Hobby rocketry consists of numerous propulsion techniques when it comes to motors. Early technology repeated the ancient Chinese’s use of firework-type propellents where later technology has investigated various methods of hybrid applications. The most wide-spread motors are the ones which make up the lower-powered model rockets and consist mainly of compressed black powder. When you get into mid and high power models, you see the overwhelming choice leaning toward composite-based motors, typically ammonium perchlorate, more commonly known as AP. There currently are several manufacturers of hybrid technology, which combines the use of inert materials while separate, but capable of controlled combustion when introduced to each other under the right circumstances. While they all rely on nitrous oxide as an oxidizer, you will se a variety of fuels, including plastic, ammonium perchlorate and paper.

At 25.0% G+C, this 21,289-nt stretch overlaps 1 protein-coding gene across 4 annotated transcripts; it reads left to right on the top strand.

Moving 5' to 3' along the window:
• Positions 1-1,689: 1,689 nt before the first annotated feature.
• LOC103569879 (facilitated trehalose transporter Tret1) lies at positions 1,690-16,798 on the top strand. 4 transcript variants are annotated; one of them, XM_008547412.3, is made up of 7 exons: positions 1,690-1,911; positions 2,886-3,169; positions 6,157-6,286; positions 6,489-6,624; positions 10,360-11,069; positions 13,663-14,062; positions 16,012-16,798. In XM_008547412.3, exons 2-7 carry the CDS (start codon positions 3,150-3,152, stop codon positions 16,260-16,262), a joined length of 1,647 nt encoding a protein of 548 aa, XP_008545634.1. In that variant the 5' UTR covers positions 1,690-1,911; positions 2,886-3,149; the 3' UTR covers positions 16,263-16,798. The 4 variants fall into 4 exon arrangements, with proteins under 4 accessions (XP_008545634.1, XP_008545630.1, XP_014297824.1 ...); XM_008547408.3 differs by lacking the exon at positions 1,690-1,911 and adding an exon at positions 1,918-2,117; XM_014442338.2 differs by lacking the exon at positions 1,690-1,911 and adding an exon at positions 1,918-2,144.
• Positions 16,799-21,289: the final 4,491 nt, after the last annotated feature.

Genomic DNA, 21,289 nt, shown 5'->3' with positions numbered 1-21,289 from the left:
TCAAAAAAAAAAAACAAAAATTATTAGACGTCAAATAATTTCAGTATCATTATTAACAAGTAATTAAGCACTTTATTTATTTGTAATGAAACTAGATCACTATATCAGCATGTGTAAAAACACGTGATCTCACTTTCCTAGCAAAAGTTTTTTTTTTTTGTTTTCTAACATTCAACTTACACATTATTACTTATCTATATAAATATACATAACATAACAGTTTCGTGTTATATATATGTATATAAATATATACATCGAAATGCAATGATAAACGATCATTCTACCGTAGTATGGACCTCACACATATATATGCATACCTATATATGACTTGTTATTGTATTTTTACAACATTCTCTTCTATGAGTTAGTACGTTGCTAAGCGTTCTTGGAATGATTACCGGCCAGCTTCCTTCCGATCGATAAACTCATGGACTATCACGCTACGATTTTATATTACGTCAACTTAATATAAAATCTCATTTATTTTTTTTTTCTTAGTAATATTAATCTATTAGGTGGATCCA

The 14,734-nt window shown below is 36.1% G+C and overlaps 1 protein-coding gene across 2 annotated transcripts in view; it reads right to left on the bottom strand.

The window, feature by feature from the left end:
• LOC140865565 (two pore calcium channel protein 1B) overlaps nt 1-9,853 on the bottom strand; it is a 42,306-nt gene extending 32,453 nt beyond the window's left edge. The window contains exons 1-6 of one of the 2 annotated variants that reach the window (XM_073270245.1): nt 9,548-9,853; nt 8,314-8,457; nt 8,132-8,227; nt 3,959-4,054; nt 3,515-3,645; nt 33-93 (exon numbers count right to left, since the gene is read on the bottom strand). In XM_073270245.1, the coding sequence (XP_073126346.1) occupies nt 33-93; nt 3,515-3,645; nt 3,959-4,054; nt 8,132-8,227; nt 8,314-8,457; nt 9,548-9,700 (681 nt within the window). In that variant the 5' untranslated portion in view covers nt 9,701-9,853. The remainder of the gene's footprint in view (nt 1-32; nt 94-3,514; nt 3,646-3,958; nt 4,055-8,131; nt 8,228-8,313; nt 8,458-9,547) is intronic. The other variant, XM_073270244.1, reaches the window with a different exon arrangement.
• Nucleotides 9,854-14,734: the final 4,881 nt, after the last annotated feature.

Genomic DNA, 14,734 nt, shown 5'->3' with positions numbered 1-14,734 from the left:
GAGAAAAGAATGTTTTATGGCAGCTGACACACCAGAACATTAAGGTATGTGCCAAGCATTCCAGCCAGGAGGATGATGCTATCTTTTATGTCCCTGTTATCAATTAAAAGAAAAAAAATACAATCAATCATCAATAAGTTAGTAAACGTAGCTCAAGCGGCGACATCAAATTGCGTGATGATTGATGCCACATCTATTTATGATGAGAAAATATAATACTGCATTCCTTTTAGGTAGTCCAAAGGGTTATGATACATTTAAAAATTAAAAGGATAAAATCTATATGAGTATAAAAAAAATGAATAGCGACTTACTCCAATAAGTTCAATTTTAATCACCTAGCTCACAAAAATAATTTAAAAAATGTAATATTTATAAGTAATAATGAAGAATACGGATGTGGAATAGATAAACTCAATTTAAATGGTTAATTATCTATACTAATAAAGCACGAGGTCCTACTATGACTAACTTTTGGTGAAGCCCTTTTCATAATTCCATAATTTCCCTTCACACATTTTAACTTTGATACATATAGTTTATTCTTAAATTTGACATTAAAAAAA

The hobby of model rocketry saw its beginnings rooted in the development of pre-loaded rocket engines which didn’t require handling of chemicals by the fliers. These motors were mostly manufactured using black powder hydraulically compressed into spiral wound paper tubes. In the later part of the 1960’s, Irv Wait of Rocket Development Company introduced the world’s first composite model rocket motors using modern high energy propellant with a plastic binder called “EnerJets”. Later a subsidiary of Centuri Engineering Company, the EnerJets sold well until around 1974 when Centuri shut the production line down because of a variety of problems, from low profit margins to high manufacturing costs. Four years later, in 1978, Small Systems Sounding Rockets, later known as Crown Rocket Technology, and in 1979, Composite Dynamics, re-introduced the concept of high-energy composite model rocket motors. SSRS used a 1.125” diameter paper phenolic motor casings with machined graphite nozzles while Composite Dynamics utilized filament-wound fiberglass motor casings and cast ceramic nozzles. Both companies used HTPB (hydroxyl-terminated polybutadiene) fuel binder, at the time a breakthrough in model rocket motors. Composite Dynamics raised the state-of-the-art even further with its first motor, an E20. It had the same physical dimensions as an Estes D-12, yet it produced two and one half times as much power, a total of 40 newton-seconds. Since that time, other manufacturers have come on the scene to deliver today’s composite propellant motors, both in single use and reloadable motor technologies. This section explores the specifics of that technology.